A Notion of Progress starts with two women leaving the post office. While the story doesn’t say how old they are, I believe they are in their late 20’s. Catherine asks the main character if she thinks Morocco has progressed. The main character replies that it has in some ways, such as infrastructure and human resources, and in other ways it has not. Catherine says that she thinks computers are a sign that progress has happened. The main character brings up that illiteracy is still very high. Catherine, “tossed her head defiantly and continued, ‘Why did you say that Morocco is progressing then?’” The main character then goes on to state that it’s like a half filled glass. In some ways progression is occurring and in other ways it is not. She brings up the post office as an example off another way Morocco has progressed. She then remembers that she wrote in her diary when she was younger about how bad a particular visit at the post office was. When she gets home she searches for that passage in her journal and the story goes on to talk about the visit. In the end the main character is pleased with her evidence that Morocco has progressed and says, “There’s your proof, Catherine, if only you could read Arabic”.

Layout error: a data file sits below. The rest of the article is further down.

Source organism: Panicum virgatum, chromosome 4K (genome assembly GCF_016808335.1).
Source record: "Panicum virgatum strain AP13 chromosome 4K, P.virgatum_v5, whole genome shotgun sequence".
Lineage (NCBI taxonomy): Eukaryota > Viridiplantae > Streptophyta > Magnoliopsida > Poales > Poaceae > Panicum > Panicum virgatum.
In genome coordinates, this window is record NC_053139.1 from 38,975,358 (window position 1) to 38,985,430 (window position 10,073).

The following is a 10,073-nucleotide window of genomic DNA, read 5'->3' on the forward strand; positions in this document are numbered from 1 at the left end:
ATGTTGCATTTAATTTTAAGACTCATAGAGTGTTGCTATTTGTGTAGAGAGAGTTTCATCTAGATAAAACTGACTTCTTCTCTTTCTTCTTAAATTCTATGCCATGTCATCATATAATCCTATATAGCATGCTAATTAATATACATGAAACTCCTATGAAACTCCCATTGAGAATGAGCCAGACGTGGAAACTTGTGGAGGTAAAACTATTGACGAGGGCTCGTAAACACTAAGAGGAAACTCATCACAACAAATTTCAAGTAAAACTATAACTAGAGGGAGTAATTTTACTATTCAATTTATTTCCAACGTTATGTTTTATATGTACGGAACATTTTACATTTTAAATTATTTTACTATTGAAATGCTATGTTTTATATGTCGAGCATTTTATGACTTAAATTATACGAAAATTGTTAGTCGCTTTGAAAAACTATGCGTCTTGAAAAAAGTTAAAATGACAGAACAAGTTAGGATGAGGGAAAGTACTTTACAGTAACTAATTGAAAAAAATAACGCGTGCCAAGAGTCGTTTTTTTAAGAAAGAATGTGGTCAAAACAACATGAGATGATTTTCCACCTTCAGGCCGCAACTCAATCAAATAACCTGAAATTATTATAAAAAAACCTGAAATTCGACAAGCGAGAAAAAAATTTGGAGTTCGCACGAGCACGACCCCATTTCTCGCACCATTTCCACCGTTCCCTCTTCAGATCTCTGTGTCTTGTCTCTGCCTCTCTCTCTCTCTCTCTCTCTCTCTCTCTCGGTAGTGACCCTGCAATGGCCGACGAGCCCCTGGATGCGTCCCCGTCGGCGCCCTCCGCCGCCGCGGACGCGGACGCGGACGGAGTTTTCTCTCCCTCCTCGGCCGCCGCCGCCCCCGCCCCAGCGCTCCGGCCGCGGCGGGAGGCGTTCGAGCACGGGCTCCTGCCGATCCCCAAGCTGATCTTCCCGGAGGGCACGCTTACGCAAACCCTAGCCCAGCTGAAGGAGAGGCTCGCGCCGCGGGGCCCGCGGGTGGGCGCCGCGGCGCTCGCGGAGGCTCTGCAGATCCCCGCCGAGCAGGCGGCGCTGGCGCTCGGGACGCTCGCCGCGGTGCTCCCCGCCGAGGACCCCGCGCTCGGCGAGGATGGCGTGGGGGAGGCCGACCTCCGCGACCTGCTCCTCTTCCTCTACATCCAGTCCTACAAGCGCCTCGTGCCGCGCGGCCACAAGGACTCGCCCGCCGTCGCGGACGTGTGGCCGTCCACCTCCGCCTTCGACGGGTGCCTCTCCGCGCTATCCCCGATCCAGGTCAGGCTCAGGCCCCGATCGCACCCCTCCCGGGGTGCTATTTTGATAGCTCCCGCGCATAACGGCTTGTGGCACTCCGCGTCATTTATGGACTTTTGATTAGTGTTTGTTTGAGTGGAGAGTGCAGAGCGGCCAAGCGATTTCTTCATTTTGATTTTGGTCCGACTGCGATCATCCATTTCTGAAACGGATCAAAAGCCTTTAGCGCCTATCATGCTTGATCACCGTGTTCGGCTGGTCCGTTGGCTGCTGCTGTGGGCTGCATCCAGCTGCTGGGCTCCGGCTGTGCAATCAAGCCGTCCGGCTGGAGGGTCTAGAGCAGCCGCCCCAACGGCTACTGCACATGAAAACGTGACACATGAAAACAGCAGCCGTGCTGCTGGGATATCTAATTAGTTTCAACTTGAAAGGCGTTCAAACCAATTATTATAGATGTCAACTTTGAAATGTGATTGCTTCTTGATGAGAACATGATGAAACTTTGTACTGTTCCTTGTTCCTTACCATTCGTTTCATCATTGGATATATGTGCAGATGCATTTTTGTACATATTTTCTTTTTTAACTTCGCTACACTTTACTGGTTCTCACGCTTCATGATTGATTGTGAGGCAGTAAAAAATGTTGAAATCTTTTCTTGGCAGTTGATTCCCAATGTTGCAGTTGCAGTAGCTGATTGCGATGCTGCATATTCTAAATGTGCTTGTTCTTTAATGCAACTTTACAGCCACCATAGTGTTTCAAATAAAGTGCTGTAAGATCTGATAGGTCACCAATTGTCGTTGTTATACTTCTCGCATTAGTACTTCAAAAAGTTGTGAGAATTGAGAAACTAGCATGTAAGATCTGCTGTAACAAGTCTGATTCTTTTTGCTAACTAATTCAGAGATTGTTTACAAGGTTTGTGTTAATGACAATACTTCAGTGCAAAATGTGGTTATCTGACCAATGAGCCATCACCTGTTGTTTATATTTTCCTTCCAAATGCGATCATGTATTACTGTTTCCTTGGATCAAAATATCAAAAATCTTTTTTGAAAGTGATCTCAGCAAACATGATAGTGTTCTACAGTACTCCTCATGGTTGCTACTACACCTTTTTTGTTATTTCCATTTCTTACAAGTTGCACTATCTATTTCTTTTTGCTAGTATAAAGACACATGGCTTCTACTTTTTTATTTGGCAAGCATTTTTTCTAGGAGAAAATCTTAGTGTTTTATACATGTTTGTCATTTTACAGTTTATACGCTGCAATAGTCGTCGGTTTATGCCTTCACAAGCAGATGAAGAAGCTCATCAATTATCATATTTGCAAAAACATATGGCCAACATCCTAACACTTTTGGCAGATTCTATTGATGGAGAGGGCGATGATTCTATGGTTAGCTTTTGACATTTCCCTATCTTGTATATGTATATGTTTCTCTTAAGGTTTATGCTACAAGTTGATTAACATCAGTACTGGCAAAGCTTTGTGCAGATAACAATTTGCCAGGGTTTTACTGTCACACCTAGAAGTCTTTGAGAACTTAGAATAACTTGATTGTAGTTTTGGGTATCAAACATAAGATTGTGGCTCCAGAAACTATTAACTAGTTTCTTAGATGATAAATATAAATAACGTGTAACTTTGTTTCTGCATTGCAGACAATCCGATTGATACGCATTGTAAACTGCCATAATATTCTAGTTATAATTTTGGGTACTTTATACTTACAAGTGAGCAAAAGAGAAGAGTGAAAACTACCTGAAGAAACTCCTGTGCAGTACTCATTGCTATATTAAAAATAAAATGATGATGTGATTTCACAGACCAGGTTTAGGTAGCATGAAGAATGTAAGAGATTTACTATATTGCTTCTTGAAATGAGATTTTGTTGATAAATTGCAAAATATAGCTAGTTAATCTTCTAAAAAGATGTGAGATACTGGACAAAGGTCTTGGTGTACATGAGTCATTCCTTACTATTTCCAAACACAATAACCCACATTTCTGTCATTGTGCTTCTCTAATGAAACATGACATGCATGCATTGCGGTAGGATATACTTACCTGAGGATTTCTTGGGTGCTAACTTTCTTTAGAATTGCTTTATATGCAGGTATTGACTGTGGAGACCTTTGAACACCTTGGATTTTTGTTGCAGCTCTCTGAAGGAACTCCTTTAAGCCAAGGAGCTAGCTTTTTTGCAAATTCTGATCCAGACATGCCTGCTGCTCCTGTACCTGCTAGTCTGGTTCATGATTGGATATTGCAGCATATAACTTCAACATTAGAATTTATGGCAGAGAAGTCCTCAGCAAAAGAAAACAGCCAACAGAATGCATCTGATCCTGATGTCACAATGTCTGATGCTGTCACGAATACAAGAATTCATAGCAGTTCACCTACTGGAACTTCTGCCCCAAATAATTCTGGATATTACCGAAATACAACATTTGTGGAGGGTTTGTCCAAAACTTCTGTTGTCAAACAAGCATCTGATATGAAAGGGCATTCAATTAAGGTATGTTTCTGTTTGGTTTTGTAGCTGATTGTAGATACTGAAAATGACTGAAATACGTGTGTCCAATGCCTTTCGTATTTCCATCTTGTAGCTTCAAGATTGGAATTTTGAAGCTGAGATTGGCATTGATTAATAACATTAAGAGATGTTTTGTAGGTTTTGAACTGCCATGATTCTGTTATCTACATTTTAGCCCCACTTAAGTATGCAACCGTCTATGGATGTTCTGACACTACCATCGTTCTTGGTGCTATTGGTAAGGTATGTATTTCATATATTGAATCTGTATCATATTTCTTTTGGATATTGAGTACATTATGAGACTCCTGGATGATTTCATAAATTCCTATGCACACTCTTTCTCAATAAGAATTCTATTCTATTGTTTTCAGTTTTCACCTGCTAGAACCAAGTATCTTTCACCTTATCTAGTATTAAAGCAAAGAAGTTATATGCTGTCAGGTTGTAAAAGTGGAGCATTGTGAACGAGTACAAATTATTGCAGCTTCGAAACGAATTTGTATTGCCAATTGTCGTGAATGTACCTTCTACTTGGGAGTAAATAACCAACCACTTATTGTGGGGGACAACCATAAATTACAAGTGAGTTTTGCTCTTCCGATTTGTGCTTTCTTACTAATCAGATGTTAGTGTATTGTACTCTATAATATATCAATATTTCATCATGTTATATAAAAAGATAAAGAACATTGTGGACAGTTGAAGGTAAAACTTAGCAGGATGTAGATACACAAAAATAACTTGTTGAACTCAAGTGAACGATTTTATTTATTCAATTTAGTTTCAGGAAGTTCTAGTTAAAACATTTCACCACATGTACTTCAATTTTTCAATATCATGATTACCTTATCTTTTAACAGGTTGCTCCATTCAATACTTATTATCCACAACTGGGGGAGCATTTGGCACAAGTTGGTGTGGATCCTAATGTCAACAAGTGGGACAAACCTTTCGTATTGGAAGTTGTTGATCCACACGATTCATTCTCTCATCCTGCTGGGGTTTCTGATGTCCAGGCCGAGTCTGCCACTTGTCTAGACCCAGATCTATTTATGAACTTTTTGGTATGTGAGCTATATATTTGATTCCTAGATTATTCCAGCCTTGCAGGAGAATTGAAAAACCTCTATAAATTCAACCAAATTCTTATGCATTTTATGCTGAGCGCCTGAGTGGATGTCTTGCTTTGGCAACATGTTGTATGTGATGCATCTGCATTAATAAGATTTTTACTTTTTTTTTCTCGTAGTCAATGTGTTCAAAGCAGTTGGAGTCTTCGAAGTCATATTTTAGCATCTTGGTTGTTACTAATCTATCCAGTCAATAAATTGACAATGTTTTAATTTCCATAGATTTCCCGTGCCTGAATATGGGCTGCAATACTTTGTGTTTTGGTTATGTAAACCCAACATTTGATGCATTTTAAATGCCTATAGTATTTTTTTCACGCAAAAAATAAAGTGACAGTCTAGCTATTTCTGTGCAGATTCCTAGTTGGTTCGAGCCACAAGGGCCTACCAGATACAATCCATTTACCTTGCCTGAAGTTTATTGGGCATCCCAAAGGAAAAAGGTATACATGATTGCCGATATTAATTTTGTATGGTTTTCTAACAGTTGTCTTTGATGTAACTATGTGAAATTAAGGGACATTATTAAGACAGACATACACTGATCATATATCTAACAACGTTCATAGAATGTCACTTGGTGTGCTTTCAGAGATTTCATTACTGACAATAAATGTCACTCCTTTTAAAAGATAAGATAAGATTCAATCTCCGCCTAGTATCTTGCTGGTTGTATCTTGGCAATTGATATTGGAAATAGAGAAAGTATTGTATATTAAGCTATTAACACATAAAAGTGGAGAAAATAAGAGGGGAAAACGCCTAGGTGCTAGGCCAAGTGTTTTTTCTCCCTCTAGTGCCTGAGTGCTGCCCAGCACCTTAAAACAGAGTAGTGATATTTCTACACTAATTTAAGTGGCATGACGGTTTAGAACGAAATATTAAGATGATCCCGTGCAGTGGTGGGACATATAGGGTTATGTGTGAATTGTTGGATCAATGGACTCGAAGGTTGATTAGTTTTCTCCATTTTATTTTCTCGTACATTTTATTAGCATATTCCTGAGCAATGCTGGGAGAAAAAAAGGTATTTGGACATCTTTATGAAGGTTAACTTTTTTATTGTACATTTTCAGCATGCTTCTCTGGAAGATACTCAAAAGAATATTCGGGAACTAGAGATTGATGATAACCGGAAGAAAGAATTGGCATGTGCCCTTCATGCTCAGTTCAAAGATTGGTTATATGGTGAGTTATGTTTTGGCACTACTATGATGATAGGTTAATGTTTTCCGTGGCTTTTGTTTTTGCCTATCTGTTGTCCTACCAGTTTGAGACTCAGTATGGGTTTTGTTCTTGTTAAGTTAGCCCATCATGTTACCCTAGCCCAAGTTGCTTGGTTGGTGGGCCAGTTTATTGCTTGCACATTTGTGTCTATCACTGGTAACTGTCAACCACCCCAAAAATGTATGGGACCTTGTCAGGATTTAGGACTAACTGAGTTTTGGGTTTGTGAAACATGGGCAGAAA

In A Notion of Progress I learned many things about Morocco. I found out that they have paved roads and their infrastructure is improving. I learned that most of Morocco is Islamic. I discovered that they have internet café’s in Morocco but for the most part people do not have their own home networks. Also I learned about Moroccan literacy problems. I think it is strange that a country would not require children to go to school when their literacy rates are so low. I would think that it would be required because in theory if the newer generations gain intelligence the country as a whole would become more lucrative. I think it is interesting that two women are having this conversation. I wonder if they would be able to have this discussion with a man as well. From reading A Notion of Progress I feel I have gathered a fair amount of knowledge about Morocco and some of its issues.